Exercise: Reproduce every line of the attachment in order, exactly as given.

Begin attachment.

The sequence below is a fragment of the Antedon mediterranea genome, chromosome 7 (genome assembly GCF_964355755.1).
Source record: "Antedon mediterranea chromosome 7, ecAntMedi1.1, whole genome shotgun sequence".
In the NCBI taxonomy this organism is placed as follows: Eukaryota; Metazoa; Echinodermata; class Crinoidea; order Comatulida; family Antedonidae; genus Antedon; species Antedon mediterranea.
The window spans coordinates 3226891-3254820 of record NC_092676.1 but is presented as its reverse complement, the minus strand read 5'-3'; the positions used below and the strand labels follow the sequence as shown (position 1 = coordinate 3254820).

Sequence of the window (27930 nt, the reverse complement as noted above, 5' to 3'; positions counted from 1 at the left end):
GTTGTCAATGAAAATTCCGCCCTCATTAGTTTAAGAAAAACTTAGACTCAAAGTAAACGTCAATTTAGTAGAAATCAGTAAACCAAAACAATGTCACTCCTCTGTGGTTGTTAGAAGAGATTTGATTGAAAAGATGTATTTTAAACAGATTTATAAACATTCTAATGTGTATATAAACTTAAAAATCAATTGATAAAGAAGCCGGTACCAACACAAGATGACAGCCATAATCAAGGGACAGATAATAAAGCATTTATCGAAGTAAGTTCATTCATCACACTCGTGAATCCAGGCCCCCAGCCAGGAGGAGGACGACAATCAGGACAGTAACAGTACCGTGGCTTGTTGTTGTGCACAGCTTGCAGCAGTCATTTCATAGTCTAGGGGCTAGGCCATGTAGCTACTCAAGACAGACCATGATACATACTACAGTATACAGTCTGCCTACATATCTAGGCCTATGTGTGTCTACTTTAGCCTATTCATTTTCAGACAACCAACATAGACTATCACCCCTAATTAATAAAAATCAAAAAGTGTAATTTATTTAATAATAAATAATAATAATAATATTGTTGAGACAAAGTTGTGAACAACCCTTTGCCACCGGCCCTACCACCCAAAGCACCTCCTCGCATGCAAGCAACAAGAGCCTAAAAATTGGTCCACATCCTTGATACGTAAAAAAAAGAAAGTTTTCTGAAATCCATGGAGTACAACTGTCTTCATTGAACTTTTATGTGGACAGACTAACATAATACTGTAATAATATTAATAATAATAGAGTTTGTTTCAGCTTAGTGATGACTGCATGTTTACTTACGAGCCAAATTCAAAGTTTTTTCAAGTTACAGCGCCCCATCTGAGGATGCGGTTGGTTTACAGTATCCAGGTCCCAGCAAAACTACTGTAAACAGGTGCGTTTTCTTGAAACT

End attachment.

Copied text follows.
The sequence below is a fragment of the Antedon mediterranea genome, chromosome 7 (genome assembly GCF_964355755.1).
Source record: "Antedon mediterranea chromosome 7, ecAntMedi1.1, whole genome shotgun sequence".
In the NCBI taxonomy this organism is placed as follows: Eukaryota; Metazoa; Echinodermata; class Crinoidea; order Comatulida; family Antedonidae; genus Antedon; species Antedon mediterranea.
The window spans coordinates 3226891-3254820 of record NC_092676.1 but is presented as its reverse complement, the minus strand read 5'-3'; the positions used below and the strand labels follow the sequence as shown (position 1 = coordinate 3254820).

Sequence of the window (27930 nt, the reverse complement as noted above, 5' to 3'; positions counted from 1 at the left end):
GTTGTCAATGAAAATTCCGCCCTCATTAGTTTAAGAAAAACTTAGACTCAAAGTAAACGTCAATTTAGTAGAAATCAGTAAACCAAAACAATGTCACTCCTCTGTGGTTGTTAGAAGAGATTTGATTGAAAAGATGTATTTTAAACAGATTTATAAACATTCTAATGTGTATATAAACTTAAAAATCAATTGATAAAGAAGCCGGTACCAACACAAGATGACAGCCATAATCAAGGGACAGATAATAAAGCATTTATCGAAGTAAGTTCATTCATCACACTCGTGAATCCAGGCCCCCAGCCAGGAGGAGGACGACAATCAGGACAGTAACAGTACCGTGGCTTGTTGTTGTGCACAGCTTGCAGCAGTCATTTCATAGTCTAGGGGCTAGGCCATGTAGCTACTCAAGACAGACCATGATACATACTACAGTATACAGTCTGCCTACATATCTAGGCCTATGTGTGTCTACTTTAGCCTATTCATTTTCAGACAACCAACATAGACTATCACCCCTAATTAATAAAAATCAAAAAGTGTAATTTATTTAATAATAAATAATAATAATAATATTGTTGAGACAAAGTTGTGAACAACCCTTTGCCACCGGCCCTACCACCCAAAGCACCTCCTCGCATGCAAGCAACAAGAGCCTAAAAATTGGTCCACATCCTTGATACGTAAAAAAAAGAAAGTTTTCTGAAATCCATGGAGTACAACTGTCTTCATTGAACTTTTATGTGGACAGACTAACATAATACTGTAATAATATTAATAATAATAGAGTTTGTTTCAGCTTAGTGATGACTGCATGTTTACTTACGAGCCAAATTCAAAGTTTTTTCAAGTTACAGCGCCCCATCTGAGGATGCGGTTGGTTTACAGTATCCAGGTCCCAGCAAAACTACTGTAAACAGGTGCGTTTTCTTGAAACT